SINGAPORE - There are two uncertainties that surround the unfolding global Wuhan virus crisis - whether the virus will mutate and become more deadly, and how long the situation will persist, Minister for Trade and Industry Chan Chun Sing said on Sunday (Feb 2).
Singapore is preparing itself for a long-haul battle, he said, calling on Singaporeans to prepare themselves "psychologically, emotionally, economically and socially".
"Because we don't know how long this situation will last, all the measures we take, be it in health, or economics and jobs... must be sustainable. We cannot just be taking measures for the short haul, thinking that it will blow over," said Mr Chan.
Speaking at a Chinese New Year lunch for more than 1,000 residents of Tanjong Pagar GRC and Radin Mas constituency, Mr Chan pointed out that past epidemics have lasted anywhere from a few months to a year.
The crisis has already disrupted global supply chains, and Singapore cannot assume that its own supply chains will be uncontested or spared the disruption in China.
"Hence, no matter how much stock of essential supplies we have in Singapore, be it masks or medicine or other essential supplies, how we use these supplies, we must have a care and perspective of how long this may last and how seriously our supply chains may be affected," he said.
He added that he was cheered that Singaporeans remained calm and understood the importance of taking collective action against the virus.
The Government had begun distributing more than five million masks to over 1.3 million households islandwide on Saturday.
The novel coronavirus, which first emerged in the Chinese city of Wuhan in December last year, has so far proved to be more infectious than the severe acute respiratory syndrome (Sars) that struck in 2003.
It seems, however, to be less deadly, with a fatality rate at 2 to 3 per cent in China, said Mr Chan. On the other hand, Sars had a fatality rate of about 9.6 per cent.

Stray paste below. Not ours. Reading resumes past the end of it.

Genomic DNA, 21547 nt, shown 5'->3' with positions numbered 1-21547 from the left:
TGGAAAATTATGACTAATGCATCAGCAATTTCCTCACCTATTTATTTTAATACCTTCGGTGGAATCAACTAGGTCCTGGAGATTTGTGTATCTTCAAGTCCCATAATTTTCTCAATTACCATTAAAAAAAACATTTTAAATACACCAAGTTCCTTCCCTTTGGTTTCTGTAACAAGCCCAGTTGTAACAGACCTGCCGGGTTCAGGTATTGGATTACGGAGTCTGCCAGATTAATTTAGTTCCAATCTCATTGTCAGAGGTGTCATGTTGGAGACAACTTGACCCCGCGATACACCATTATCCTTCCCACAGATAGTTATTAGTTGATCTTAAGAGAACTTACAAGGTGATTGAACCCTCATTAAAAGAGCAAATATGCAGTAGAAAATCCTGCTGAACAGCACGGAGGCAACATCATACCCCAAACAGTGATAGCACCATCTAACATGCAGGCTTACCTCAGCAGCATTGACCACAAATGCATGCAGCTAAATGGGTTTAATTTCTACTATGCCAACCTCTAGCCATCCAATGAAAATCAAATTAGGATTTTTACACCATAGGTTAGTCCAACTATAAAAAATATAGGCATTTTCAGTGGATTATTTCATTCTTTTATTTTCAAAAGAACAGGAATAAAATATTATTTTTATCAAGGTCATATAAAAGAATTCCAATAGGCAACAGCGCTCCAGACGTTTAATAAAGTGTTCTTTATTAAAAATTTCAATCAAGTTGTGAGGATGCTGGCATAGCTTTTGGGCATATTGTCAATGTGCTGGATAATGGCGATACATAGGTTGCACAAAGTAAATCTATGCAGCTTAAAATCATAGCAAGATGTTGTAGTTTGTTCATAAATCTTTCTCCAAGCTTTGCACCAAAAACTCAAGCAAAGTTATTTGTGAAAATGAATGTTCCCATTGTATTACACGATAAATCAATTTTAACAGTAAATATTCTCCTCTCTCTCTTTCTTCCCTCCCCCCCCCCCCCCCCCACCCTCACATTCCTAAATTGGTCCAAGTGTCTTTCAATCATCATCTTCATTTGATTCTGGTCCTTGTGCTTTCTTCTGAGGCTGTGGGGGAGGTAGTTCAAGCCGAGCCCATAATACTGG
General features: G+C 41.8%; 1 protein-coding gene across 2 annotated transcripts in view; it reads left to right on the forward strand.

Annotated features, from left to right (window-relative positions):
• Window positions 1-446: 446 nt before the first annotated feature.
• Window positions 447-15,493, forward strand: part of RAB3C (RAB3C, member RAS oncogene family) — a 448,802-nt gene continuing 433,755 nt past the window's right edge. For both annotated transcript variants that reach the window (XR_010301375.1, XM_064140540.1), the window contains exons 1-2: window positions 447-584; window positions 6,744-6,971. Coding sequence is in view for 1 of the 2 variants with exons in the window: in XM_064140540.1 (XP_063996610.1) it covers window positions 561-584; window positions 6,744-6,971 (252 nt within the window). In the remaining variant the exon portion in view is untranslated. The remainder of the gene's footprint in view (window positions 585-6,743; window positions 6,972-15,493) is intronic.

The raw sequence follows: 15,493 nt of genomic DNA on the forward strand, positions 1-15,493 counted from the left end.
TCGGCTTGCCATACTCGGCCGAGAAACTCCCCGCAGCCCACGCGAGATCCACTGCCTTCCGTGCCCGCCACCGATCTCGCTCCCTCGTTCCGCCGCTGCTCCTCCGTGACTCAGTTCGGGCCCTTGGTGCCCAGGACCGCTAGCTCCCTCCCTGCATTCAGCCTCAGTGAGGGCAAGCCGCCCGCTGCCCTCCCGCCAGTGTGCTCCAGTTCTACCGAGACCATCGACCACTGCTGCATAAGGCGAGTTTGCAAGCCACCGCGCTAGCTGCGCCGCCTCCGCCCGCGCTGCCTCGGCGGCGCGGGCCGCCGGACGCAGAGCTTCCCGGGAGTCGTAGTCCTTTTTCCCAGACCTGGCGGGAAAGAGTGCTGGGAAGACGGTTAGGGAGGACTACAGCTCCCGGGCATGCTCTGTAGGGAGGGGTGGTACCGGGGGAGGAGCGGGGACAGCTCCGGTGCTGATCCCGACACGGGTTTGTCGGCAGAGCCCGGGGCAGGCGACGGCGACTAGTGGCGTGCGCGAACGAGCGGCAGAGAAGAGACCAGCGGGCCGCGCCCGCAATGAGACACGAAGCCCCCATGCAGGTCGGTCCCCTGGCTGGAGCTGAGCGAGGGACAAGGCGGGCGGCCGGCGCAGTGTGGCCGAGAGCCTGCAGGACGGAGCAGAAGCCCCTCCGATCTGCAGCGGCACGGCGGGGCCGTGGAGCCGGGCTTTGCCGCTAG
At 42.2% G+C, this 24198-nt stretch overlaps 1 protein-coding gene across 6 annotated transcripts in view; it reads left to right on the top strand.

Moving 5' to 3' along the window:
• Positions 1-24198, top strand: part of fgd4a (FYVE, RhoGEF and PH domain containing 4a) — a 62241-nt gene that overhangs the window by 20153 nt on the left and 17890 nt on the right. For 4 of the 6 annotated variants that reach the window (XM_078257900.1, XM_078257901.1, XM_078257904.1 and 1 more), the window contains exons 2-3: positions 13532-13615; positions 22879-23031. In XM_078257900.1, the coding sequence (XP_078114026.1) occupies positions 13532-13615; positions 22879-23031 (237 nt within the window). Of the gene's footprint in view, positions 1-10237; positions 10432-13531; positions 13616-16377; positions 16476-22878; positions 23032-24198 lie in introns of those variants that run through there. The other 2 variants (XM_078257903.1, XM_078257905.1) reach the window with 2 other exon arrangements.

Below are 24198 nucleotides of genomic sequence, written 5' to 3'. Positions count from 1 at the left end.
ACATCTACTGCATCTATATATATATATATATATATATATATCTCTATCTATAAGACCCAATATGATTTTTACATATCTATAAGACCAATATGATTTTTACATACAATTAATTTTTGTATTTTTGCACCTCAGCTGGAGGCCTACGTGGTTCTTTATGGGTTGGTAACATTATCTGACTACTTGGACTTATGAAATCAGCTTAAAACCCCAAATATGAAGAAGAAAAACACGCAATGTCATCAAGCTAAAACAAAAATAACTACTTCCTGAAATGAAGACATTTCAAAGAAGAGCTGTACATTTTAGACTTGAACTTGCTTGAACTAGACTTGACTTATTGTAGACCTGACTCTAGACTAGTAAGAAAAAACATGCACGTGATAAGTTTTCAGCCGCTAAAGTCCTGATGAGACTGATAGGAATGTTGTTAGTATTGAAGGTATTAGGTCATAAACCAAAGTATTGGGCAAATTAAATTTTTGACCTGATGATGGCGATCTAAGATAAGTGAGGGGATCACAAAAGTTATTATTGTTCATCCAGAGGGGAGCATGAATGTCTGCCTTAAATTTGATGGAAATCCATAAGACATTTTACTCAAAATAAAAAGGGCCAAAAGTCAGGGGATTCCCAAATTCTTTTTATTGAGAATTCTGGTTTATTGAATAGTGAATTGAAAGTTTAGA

China has been grappling with containing the infectious virus, which has sickened thousands and killed over 300 people.
So far 18 people, including two Singaporeans, have been infected by the novel coronavirus here.
On its part, Singapore has been taking measures to both reduce the risk of imported cases, and of the pathogen spreading within the community here.
On Saturday, it began imposing stricter travel restrictions on visitors who have been in mainland China in the past 14 days, barring them from entry or transit through Singapore. Visa restrictions have also been placed on those who hold Chinese passports.
Singaporeans, permanent residents and long-term pass holders returning from China will be placed on a 14-day leave of absence.
But Mr Chan warned that it was "not possible for Singapore to close itself to the world", and Singaporeans must not succumb to xenophobia, or "reject" neighbours who have been placed on a leave of absence during this period.
"People who are on a leave of absence are not contagious or anything of that sort. They are taking the responsibility of acting to keep themselves from the community to give people added assurance," he said, calling on grassroots leaders to assure residents and prevent fear from crippling society.
The virus could also potentially accelerate changes in the global economy, noting that there was an urgency to reskill workers.
During his speech, Mr Chan also said the Government would step up efforts to reskill middle-aged workers.
The Government has warned of knock-on effects by the virus outbreak on related industries, particularly in tourism and transport, and pledged to help companies and workers.
Deputy Prime Minister Heng Swee Keat, who is also Finance Minister, said on Saturday that full details of a relief package would be announced in this year's Budget speech on Feb 18.